This is a liveblog of the Combined Social Business Sessions meetup held at IBM’s visitors suite in London in July 2014
Chris is Head of Financial Services, EMEA, Watson Group at IBM
Watson is really exciting for IBM – because it heralds a new era of computing. The current era is defined by things like Google’s self-driving car. 10 years ago there were academic papers saying that self-driving cars would never happen. They’re talking about having it on the market in 2017. The police are using drones. 3D printing is happening at an industrial scale – and is being used to construct buildings. Hatsune Miku is opening Lady GaGa’s latest tour.
This is where Watson fits in.
Some jobs are being automated – like telemarketing. At a 67% chance, lifeguards and ski patrols might be replaced, with drones, for example. Sensors could do better than a bored 20-year old. Economists have a 44% chance of being automated. What has a 1% chance of being replaced? The clergy.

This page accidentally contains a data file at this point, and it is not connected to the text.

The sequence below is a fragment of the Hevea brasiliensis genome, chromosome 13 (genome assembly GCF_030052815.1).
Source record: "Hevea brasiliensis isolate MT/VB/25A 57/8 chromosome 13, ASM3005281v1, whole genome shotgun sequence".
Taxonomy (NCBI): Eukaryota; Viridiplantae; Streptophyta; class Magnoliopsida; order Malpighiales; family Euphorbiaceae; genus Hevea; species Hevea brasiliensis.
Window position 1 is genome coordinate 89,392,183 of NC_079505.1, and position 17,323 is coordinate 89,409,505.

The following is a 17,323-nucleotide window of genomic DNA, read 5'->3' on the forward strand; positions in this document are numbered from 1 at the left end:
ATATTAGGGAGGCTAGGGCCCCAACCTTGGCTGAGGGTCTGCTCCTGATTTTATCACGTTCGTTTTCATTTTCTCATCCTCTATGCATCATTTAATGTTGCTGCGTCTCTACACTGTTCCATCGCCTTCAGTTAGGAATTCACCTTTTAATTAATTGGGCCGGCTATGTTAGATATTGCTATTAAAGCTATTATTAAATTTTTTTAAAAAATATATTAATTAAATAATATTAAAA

In total, 47% of employment has a greater than 70% of being automated. That’s pretty astounding.
Watson is an artificial intelligence built by IBM. It’s played Jeopardy on TV in the US – it took them four years to train it to do that. It was programmed to work at Ken Jennings level – answering ⅔ of the questions, with 90% success. Technologies? natural language processing – understanding how humans phrase things, in context. Watson tries to generate as many answers as possible, and then looks for evidence to support it. It’s a hypothesis-generating machine.